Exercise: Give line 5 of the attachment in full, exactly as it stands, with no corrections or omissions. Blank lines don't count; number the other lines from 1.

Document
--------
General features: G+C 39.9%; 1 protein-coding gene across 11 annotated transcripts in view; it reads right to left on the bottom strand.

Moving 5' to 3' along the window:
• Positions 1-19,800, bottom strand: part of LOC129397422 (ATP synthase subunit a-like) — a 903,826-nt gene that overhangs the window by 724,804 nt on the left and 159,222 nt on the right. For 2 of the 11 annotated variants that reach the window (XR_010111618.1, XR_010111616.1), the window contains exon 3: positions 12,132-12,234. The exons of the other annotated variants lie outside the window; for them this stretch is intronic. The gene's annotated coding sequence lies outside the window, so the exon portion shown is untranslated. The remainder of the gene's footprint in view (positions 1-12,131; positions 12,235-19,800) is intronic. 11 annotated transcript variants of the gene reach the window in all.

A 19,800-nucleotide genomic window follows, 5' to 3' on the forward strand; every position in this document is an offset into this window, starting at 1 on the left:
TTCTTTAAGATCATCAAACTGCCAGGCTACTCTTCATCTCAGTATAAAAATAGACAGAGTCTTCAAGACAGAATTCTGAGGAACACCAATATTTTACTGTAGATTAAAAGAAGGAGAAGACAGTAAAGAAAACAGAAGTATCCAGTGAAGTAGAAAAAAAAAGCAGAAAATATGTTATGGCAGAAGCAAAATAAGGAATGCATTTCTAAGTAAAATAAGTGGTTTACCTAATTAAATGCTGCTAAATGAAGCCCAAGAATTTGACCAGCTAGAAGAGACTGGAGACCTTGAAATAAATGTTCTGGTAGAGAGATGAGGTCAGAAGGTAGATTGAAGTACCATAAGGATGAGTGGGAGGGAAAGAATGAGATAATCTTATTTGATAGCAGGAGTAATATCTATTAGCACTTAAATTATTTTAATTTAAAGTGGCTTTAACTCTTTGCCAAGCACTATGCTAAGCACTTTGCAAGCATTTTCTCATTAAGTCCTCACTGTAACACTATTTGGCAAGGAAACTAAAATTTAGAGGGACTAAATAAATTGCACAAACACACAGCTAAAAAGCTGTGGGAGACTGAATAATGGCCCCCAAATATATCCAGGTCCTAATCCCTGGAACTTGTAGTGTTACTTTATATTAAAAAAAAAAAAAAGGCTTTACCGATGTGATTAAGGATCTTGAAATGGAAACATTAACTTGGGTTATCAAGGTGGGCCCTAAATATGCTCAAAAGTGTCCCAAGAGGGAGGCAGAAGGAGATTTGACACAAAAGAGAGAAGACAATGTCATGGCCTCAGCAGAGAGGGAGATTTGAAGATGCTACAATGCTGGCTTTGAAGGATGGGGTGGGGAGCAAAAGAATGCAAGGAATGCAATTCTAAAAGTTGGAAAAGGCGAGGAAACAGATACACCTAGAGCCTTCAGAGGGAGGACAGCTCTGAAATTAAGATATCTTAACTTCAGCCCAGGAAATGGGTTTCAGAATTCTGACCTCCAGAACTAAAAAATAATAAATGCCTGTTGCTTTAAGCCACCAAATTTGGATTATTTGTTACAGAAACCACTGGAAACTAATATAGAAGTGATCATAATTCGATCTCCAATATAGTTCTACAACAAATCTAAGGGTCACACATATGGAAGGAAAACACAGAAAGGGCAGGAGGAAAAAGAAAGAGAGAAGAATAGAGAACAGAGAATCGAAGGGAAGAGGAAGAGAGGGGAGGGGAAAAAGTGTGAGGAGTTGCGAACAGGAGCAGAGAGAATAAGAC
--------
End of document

TTCTTTAAGATCATCAAACTGCCAGGCTACTCTTCATCTCAGTATAAAAATAGACAGAGTCTTCAAGACAGAATTCTGAGGAACACCAATATTTTACTGTAGATTAAAAGAAGGAGAAGACAGTAAAGAAAACAGAAGTATCCAGTGAAGTAGAAAAAAAAAGCAGAAAATATGTTATGGCAGAAGCAAAATAAGGAATGCATTTCTAAGTAAAATAAGTGGTTTACCTAATTAAATGCTGCTAAATGAAGCCCAAGAATTTGACCAGCTAGAAGAGACTGGAGACCTTGAAATAAATGTTCTGGTAGAGAGATGAGGTCAGAAGGTAGATTGAAGTACCATAAGGATGAGTGGGAGGGAAAGAATGAGATAATCTTATTTGATAGCAGGAGTAATATCTATTAGCACTTAAATTATTTTAATTTAAAGTGGCTTTAACTCTTTGCCAAGCACTATGCTAAGCACTTTGCAAGCATTTTCTCATTAAGTCCTCACTGTAACACTATTTGGCAAGGAAACTAAAATTTAGAGGGACTAAATAAATTGCACAAACACACAGCTAAAAAGCTGTGGGAGACTGAATAATGGCCCCCAAATATATCCAGGTCCTAATCCCTGGAACTTGTAGTGTTACTTTATATTAAAAAAAAAAAAAAGGCTTTACCGATGTGATTAAGGATCTTGAAATGGAAACATTAACTTGGGTTATCAAGGTGGGCCCTAAATATGCTCAAAAGTGTCCCAAGAGGGAGGCAGAAGGAGATTTGACACAAAAGAGAGAAGACAATGTCATGGCCTCAGCAGAGAGGGAGATTTGAAGATGCTACAATGCTGGCTTTGAAGGATGGGGTGGGGAGCAAAAGAATGCAAGGAATGCAATTCTAAAAGTTGGAAAAGGCGAGGAAACAGATACACCTAGAGCCTTCAGAGGGAGGACAGCTCTGAAATTAAGATATCTTAACTTCAGCCCAGGAAATGGGTTTCAGAATTCTGACCTCCAGAACTAAAAAATAATAAATGCCTGTTGCTTTAAGCCACCAAATTTGGATTATTTGTTACAGAAACCACTGGAAACTAATATAGAAGTGATCATAATTCGATCTCCAATATAGTTCTACAACAAATCTAAGGGTCACACATATGGAAGGAAAACACAGAAAGGGCAGGAGGAAAAAGAAAGAGAGAAGAATAGAGAACAGAGAATCGAAGGGAAGAGGAAGAGAGGGGAGGGGAAAAAGTGTGAGGAGTTGCGAACAGGAGCAGAGAGAATAAGAC